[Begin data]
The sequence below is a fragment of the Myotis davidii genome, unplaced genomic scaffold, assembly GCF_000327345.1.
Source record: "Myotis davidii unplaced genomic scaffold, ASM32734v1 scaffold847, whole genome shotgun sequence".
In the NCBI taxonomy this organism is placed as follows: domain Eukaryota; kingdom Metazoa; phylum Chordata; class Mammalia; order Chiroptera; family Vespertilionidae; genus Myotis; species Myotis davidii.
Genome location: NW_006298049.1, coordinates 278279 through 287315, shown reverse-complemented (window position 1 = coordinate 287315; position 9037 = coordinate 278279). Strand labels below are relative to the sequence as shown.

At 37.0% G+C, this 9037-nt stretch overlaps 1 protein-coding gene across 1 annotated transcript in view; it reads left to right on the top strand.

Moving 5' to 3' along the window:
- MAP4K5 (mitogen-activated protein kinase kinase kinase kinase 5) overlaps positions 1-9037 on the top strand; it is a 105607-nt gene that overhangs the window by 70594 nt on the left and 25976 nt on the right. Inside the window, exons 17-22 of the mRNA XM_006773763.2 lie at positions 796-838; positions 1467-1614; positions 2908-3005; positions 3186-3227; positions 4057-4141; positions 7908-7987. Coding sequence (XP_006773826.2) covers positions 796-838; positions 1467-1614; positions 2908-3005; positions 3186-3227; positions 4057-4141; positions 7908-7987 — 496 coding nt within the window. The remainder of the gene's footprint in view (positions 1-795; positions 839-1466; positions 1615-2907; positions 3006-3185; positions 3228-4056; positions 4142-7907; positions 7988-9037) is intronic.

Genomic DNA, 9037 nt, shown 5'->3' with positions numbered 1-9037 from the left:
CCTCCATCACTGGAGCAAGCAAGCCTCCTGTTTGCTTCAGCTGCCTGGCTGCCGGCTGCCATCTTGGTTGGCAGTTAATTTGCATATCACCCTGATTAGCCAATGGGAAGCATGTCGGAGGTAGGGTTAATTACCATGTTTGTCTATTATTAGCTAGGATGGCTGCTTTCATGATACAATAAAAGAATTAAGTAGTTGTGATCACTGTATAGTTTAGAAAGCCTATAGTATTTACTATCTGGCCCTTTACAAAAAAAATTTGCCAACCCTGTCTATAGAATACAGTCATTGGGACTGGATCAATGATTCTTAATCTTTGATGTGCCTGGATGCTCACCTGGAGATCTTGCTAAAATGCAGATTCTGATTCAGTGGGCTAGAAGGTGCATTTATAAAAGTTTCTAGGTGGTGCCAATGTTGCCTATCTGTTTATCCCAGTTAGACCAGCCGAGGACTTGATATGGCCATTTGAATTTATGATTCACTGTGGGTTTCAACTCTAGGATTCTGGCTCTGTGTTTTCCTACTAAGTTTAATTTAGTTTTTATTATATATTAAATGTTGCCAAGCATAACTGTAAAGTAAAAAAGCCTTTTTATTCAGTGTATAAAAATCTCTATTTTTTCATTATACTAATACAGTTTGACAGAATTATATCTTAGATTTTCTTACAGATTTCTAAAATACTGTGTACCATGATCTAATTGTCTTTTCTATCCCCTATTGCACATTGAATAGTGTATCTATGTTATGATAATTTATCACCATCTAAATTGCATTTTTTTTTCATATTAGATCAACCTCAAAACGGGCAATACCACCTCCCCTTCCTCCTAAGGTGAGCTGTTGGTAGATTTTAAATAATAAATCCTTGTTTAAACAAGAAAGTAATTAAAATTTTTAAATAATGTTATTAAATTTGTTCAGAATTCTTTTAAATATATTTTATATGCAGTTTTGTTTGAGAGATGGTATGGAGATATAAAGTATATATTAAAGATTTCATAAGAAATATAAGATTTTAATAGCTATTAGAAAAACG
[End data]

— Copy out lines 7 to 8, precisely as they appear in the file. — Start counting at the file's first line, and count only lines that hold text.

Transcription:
- MAP4K5 (mitogen-activated protein kinase kinase kinase kinase 5) overlaps positions 1-9037 on the top strand; it is a 105607-nt gene that overhangs the window by 70594 nt on the left and 25976 nt on the right. Inside the window, exons 17-22 of the mRNA XM_006773763.2 lie at positions 796-838; positions 1467-1614; positions 2908-3005; positions 3186-3227; positions 4057-4141; positions 7908-7987. Coding sequence (XP_006773826.2) covers positions 796-838; positions 1467-1614; positions 2908-3005; positions 3186-3227; positions 4057-4141; positions 7908-7987 — 496 coding nt within the window. The remainder of the gene's footprint in view (positions 1-795; positions 839-1466; positions 1615-2907; positions 3006-3185; positions 3228-4056; positions 4142-7907; positions 7988-9037) is intronic.

Genomic DNA, 9037 nt, shown 5'->3' with positions numbered 1-9037 from the left: